Eldon R. Kenseth and Susan M. Kenseth - Page 35

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         the taxpayer therein was not taxable on the prize that his                     
         daughter received as a result of the taxpayer’s successful entry               
         in a contest.  Under the rules of the contest, only persons under              
         the age of 17 years and 1 month were eligible to receive prizes.               
         See id. at 1004.  Any contestant over that age was required to                 
         designate a person below that age as the recipient of the prize.               
         See id. at 1004.  The taxpayer designated his daughter as                      
         recipient.  See id. at 1005.  The taxpayer did not play any part               
         in creating this restrictive rule.  Although the contest was                   
         described as a “Youth Scholarship Contest”, the contest rules did              
         not limit the daughter in her use of the prize, a fully paid-up                
         annuity policy.  See id. at 1005.  The prize was worth $1,287.12;              
         respondent included this amount in the taxpayer’s income and                   
         determined a deficiency of $283.16.  See id. at 1004, 1005.  We                
         summarized our conclusion as follows, id. at 1009:                             
                    Granted that an individual cannot escape taxation                   
              on income to which he is entitled by “turning his back”                   
              upon that income, the fact remains that he must have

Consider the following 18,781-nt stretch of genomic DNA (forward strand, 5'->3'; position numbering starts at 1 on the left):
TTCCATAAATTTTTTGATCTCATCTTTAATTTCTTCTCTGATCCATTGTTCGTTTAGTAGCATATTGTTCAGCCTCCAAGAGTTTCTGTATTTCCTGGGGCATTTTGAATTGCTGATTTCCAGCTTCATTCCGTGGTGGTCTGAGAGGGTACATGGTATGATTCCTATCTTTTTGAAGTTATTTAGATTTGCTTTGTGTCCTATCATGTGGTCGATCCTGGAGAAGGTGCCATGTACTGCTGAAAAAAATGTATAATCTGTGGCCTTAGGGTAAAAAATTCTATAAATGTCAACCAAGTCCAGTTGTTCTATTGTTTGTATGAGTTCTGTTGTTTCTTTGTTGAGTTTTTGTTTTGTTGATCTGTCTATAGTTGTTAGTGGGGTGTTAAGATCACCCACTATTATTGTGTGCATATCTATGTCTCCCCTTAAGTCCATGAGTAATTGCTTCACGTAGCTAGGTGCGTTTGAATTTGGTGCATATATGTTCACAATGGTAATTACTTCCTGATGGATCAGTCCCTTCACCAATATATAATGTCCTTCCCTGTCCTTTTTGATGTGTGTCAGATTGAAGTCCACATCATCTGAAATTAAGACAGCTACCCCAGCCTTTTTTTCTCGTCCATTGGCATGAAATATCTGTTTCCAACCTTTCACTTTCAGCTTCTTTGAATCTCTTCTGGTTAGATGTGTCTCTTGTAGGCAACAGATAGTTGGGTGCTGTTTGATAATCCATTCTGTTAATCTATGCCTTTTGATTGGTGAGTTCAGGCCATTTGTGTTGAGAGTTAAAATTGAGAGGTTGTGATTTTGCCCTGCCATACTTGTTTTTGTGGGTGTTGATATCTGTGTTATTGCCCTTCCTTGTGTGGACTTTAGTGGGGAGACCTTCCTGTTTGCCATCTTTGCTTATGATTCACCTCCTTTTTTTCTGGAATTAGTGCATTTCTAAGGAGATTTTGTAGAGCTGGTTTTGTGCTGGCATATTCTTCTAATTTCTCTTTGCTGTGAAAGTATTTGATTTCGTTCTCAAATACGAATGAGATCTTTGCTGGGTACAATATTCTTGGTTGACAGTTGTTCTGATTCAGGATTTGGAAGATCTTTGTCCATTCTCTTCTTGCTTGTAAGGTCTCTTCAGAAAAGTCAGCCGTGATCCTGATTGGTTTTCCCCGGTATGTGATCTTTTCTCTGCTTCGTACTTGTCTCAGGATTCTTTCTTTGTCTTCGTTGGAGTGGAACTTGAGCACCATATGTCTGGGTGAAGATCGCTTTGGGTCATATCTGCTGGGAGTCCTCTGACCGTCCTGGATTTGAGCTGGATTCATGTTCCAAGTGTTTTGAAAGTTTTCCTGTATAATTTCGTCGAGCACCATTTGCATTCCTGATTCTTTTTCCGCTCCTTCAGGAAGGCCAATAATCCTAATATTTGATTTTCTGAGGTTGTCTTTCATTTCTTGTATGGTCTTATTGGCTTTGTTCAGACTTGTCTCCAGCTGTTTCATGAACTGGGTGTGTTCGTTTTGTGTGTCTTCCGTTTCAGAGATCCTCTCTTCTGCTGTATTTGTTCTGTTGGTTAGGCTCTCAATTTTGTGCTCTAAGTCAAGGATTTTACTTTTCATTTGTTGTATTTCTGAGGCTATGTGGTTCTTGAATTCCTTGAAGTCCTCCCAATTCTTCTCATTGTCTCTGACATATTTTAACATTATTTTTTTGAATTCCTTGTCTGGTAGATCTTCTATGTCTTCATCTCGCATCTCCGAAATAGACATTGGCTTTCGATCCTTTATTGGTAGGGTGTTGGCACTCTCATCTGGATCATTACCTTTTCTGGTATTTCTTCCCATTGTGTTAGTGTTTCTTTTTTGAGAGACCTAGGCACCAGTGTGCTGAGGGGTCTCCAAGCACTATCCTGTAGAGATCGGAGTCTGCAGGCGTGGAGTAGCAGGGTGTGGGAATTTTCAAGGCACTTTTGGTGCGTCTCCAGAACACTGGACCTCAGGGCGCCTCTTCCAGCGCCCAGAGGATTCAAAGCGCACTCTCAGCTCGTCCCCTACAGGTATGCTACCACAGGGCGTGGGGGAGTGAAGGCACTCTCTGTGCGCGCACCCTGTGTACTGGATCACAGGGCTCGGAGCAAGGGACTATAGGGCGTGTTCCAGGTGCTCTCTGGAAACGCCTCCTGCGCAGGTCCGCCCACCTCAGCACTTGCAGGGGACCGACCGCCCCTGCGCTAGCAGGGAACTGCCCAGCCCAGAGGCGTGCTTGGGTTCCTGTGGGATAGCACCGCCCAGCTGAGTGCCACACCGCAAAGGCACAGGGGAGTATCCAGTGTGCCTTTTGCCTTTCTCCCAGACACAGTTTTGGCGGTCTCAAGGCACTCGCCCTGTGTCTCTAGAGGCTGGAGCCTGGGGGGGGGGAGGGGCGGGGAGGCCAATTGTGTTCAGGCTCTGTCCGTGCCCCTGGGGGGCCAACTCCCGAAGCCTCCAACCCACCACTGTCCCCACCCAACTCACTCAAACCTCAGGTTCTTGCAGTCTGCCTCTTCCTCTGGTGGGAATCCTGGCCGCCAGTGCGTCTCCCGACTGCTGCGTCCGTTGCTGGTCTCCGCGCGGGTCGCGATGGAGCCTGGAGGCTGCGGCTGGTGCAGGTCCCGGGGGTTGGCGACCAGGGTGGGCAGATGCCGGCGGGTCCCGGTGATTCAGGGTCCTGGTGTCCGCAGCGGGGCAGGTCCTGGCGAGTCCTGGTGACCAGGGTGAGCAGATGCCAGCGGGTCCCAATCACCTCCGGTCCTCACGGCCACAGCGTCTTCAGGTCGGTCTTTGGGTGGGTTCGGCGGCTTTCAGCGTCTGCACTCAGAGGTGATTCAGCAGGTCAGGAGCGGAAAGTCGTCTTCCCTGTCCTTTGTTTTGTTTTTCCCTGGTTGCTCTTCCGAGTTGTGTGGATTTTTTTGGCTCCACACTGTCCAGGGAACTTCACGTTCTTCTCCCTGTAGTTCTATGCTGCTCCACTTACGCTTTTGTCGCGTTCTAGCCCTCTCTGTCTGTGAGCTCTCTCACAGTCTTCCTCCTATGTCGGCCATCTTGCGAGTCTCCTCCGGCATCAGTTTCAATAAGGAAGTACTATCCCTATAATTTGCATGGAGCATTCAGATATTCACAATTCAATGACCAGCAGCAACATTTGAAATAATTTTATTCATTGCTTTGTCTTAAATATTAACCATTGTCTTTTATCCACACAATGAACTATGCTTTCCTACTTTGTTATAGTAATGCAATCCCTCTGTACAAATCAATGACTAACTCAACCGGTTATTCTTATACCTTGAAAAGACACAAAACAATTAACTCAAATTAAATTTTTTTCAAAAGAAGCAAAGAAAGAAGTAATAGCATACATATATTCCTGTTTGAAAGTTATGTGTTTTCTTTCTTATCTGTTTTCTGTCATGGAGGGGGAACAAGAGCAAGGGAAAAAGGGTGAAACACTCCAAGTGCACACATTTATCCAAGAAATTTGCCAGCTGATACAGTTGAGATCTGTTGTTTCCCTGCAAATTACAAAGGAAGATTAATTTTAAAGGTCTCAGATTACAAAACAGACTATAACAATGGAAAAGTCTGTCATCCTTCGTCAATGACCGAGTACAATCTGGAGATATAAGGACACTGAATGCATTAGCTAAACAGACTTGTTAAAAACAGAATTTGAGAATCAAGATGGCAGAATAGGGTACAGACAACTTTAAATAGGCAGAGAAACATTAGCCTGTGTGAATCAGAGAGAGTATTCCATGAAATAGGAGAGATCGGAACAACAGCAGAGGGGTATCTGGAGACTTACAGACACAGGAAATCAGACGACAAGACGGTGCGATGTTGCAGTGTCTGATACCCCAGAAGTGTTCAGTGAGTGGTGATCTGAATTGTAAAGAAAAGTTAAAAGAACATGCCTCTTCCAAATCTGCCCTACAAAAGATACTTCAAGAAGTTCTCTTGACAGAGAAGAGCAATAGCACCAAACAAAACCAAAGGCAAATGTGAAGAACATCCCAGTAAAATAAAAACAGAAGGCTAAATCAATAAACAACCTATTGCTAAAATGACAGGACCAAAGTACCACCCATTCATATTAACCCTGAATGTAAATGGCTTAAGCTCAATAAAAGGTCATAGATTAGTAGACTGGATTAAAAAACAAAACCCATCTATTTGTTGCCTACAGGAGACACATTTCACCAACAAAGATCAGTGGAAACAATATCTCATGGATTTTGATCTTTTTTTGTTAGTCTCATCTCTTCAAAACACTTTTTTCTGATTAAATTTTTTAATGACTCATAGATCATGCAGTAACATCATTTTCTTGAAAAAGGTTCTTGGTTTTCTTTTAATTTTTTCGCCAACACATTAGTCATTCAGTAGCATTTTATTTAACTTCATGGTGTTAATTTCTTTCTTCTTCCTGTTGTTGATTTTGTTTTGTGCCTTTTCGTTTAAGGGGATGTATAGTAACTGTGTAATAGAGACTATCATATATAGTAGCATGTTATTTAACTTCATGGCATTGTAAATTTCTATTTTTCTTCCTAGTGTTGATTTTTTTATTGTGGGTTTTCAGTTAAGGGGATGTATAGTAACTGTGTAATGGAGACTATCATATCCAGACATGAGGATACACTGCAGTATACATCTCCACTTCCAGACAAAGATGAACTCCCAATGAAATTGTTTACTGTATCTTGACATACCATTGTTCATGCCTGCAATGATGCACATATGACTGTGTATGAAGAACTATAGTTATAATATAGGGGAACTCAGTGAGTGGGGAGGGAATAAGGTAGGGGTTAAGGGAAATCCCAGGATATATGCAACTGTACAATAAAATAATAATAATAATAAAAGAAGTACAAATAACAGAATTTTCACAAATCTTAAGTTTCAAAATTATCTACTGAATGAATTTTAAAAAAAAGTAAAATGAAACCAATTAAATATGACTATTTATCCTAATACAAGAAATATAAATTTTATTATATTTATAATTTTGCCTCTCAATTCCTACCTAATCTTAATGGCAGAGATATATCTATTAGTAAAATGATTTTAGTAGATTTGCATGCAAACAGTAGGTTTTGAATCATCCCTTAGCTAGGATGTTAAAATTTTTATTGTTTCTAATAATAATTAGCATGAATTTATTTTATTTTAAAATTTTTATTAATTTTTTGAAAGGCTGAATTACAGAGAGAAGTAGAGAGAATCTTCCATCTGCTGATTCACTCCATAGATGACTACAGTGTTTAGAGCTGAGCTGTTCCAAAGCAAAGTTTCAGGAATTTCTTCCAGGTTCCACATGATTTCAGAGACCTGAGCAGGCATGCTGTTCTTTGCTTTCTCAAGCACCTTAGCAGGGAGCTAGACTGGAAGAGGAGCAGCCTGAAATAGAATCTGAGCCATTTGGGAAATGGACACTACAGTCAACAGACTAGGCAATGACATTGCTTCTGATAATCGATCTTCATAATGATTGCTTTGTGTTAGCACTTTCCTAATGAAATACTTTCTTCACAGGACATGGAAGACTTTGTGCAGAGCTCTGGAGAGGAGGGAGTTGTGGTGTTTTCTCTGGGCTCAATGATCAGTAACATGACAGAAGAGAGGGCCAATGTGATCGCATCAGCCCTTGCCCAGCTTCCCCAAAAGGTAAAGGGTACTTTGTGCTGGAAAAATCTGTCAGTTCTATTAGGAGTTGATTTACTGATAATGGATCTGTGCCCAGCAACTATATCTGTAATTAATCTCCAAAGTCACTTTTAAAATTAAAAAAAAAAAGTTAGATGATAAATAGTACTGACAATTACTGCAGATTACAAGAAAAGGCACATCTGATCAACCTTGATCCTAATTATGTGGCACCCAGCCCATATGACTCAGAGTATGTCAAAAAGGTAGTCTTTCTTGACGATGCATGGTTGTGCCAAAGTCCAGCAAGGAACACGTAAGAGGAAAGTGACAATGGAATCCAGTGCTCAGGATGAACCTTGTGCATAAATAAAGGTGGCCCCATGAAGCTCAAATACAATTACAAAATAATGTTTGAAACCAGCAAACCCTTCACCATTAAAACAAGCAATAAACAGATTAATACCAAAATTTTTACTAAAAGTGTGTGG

received the income or had a right to do so before he                     
              is taxable thereon.  As noted by the court in United                      
              States v. Pierce, 137 F.2d 428, 431 (C.A. 8, 1943):                       
                    The sum of the holdings of all cases is that                        
                    for purposes of taxation income is                                  

               either in the ruling in question or in the case before                   
               us.  The taxpayer there, as here, acquired nothing                       
               himself; he received nothing nor did he have a right to                  
               receive anything.                                                        
               4   Cf. Cold Metal Process Co. v. Commissioner, 247                      
               F.2d 864, 872 (C.A. 6, 1957).                                            

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